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Ford slows its push toward electric vehicles

by SuperiorInvest

Ford Motor on Thursday delayed production of at least two new electric cars and said it would shift to making more hybrids. Their decision was the latest sign that big automakers have been forced to rethink their strategy for electric vehicles because sales of those models are slowing.

The shift by Ford and automakers such as General Motors and Mercedes-Benz, which have also delayed their electric car plans, has largely been driven by the companies' difficulties in making and selling enough electric cars and doing so profitably. .

Sales of these types of vehicles continue to grow, but the pace has slowed markedly in recent months as automakers have eliminated many early adopters who were willing to spend more than $50,000 on a new powered car. by batteries. Because they are still learning how to make cars and their batteries at a lower cost, companies have not been able to release more affordable models.

“A lot of companies jumped in too quickly with electric vehicles that were too expensive and there wasn't as much of a market for them as they thought,” said Sam Abuelsamid, principal transportation and mobility analyst at research firm Guidehouse Insights. “That has made it much more difficult to sell those vehicles.”

Some consumers are also reluctant to buy electric models because they can't charge the vehicles at home or worry that there won't be enough public chargers available when they want to travel more than a couple hundred miles.

Many car buyers interested in electric vehicles appear to be choosing hybrid cars, which can cost only a few hundred dollars more than comparable gasoline models and, in some cases, offer much better fuel economy. It's also easier for consumers to get used to these cars because they don't need to be plugged in and operate like conventional models.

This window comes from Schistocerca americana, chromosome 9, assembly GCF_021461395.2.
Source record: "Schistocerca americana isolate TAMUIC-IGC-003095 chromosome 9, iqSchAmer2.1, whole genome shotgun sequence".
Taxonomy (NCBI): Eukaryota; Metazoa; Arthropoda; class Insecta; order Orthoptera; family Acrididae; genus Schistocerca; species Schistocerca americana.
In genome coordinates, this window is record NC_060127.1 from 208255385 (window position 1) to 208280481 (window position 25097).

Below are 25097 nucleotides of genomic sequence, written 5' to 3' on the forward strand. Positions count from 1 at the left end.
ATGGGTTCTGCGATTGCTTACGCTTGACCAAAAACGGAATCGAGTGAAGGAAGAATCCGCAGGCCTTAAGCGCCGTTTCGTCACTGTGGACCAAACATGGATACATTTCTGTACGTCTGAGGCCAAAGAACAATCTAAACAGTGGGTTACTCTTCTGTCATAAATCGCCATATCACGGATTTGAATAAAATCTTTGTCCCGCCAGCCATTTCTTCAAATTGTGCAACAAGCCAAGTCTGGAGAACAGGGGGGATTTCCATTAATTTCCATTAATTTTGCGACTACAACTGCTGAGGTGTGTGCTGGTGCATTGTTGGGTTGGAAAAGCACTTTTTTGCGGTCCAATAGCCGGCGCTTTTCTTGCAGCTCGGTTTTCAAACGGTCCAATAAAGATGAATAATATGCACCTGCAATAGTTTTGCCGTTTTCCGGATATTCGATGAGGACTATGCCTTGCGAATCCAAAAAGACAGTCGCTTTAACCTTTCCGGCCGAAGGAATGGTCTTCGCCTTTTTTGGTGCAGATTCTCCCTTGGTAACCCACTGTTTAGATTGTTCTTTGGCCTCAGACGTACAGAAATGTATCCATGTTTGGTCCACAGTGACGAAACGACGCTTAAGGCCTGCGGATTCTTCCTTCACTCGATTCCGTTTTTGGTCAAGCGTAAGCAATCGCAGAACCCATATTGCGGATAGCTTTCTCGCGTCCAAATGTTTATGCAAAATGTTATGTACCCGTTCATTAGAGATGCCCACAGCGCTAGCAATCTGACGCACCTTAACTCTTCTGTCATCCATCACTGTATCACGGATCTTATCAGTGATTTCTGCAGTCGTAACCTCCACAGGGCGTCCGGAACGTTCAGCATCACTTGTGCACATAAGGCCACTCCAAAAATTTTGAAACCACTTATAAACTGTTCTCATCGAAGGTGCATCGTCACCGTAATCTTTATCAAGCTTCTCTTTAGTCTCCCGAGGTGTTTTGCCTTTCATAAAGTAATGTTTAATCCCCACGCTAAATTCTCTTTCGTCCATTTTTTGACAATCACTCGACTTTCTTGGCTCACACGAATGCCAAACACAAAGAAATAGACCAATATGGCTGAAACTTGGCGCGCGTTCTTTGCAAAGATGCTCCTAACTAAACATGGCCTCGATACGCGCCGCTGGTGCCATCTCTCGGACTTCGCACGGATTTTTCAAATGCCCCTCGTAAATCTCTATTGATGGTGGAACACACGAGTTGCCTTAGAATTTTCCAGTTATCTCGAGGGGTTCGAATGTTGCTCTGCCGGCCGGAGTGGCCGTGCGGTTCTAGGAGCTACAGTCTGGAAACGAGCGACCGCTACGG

Andy Goodrich, a retired software engineer in Ann Arbor, Michigan, was considering purchasing a Tesla Model 3 or a Rivian sport utility vehicle, but was worried about finding charging stations. In the end, he chose a plug-in hybrid Toyota RAV4 Prime, which can go about 40 miles on electric power alone before switching to a gasoline engine.

“I drive most of the time locally, so I can go a week or more without using gas,” Goodrich, 72, said. “I charge in my garage overnight and I'm ready for the day. If I have to go to Grand Rapids or something, then the gas engine will take me there.”

Ford said Thursday that it hoped to offer a hybrid version of every model it sold by the end of the decade. It already makes hybrid versions of two trucks (the Maverick and the F-150) and its Escape crossover.

The company said it now plans to start manufacturing a large electric SUV at its Oakville, Ont., plant in 2027, two years later than planned. A plant Ford is building in Tennessee will begin manufacturing an electric pickup truck in 2026, a year later than originally planned.

“We are committed to scaling a profitable electric vehicle business, using capital wisely and bringing the right gasoline, hybrid and fully electric vehicles to market at the right time,” Ford CEO Jim Farley said in a statement. release.

Ford has created a small team in Irvine, California, far from the company's headquarters in Dearborn, Michigan, to develop components that can be used to produce lower-cost electric vehicles. That group is led by a former Tesla executive, Alan Clarke.

“We are also adjusting our capital, focusing more on smaller electric vehicle products,” Farley said on a conference call in February. Ford's electric vehicle business lost $4.7 billion before interest and taxes in 2023. By contrast, the division that makes hybrid and gasoline vehicles for consumers made a profit of $7.5 billion.

The slowdown in sales is also hurting the leading US electric model maker, Tesla. This week it reported an unexpected 8.5 percent drop in sales of its electric cars in the first three months of the year.

On Wednesday, Ford said its electric vehicle sales had grown 86 percent in the quarter, to 20,223 vehicles, but the total was well below the level the company once hoped to reach and came after it cut some prices. .

The company sold more than 7,700 F-150 Lightning pickup trucks, its flagship electric model, in the three months. Last summer, Ford expected to be able to produce about 150,000 Lightning trucks a year. The company recently reduced Lightning production from two to one shift per day.

Two years ago, Ford, GM, Volkswagen and other automakers planned to introduce dozens of new electric cars and trucks, hoping consumers would quickly transition to electric vehicles from gasoline-powered vehicles.

But starting in the second half of 2023, electricity sales growth slowed significantly, forcing manufacturers to scale back their ambitions. Ford and GM have also slowed work at factories that are supposed to supply battery packs for their new electric models.

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